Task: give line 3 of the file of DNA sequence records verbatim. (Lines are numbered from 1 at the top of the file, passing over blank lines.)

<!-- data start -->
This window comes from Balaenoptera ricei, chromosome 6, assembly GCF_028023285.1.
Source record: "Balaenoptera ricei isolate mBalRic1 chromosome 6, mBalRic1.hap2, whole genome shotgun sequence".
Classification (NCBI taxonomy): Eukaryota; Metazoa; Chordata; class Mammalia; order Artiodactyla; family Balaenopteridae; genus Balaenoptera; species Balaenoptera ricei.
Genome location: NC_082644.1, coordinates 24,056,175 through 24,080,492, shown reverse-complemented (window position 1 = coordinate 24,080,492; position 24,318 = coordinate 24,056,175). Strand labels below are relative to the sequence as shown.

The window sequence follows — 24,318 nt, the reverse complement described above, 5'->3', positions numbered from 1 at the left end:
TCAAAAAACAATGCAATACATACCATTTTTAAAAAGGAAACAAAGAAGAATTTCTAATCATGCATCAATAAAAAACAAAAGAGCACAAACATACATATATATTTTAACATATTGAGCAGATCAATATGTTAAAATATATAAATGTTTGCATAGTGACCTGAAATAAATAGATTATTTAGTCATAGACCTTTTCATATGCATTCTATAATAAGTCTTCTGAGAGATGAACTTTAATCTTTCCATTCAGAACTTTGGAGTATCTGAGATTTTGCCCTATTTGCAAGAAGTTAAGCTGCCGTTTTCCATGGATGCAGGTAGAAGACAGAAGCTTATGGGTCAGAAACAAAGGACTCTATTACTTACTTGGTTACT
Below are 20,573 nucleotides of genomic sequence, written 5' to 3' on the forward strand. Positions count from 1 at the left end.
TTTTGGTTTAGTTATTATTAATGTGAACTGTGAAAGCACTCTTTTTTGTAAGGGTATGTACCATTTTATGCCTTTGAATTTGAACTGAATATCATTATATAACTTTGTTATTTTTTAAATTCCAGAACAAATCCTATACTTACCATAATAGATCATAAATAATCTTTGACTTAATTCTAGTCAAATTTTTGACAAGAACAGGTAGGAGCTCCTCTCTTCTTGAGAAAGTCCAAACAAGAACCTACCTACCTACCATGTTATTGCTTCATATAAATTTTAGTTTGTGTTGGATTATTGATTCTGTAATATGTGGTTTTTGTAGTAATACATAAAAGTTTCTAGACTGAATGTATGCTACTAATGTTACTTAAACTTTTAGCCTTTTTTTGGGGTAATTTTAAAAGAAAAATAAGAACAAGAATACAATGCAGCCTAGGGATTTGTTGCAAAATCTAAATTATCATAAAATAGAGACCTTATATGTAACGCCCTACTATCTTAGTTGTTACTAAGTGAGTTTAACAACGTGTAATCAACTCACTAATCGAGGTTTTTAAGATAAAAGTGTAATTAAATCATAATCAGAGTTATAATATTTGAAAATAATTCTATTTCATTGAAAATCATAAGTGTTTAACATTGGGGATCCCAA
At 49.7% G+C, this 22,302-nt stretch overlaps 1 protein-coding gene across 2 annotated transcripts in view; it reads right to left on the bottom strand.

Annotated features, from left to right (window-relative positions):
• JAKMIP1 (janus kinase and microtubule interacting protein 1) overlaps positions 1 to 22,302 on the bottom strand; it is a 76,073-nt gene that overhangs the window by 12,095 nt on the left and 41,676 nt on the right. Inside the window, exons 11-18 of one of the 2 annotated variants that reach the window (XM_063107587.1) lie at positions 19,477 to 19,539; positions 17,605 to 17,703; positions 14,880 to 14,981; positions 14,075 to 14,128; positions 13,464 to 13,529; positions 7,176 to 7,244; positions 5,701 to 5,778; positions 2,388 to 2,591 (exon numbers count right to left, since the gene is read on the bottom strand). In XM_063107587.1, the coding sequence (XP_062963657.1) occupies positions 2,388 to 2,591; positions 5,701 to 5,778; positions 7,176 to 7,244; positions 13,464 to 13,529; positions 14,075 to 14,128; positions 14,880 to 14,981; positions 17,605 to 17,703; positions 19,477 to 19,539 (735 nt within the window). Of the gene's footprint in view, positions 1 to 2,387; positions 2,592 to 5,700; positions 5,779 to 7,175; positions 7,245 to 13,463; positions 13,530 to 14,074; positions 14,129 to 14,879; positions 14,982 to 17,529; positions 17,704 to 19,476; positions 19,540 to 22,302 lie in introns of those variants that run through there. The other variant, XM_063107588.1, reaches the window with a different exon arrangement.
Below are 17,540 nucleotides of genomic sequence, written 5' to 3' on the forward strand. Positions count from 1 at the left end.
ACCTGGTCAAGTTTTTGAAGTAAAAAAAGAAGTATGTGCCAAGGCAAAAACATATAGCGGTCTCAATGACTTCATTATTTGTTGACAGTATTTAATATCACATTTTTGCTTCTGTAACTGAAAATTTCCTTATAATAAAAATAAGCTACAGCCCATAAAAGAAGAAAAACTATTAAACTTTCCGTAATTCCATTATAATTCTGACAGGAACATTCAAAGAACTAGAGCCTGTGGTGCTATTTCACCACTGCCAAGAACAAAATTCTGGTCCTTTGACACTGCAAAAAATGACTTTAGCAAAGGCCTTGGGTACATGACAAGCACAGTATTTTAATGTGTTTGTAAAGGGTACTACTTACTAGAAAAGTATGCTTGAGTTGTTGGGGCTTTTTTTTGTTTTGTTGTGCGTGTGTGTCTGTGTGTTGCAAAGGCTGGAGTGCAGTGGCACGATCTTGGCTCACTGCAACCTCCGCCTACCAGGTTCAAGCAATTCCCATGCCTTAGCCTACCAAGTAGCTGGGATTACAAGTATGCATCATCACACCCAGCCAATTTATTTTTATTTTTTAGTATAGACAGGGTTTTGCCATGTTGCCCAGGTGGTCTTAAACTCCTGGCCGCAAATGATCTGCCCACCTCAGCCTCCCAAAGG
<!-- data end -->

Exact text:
Classification (NCBI taxonomy): Eukaryota; Metazoa; Chordata; class Mammalia; order Artiodactyla; family Balaenopteridae; genus Balaenoptera; species Balaenoptera ricei.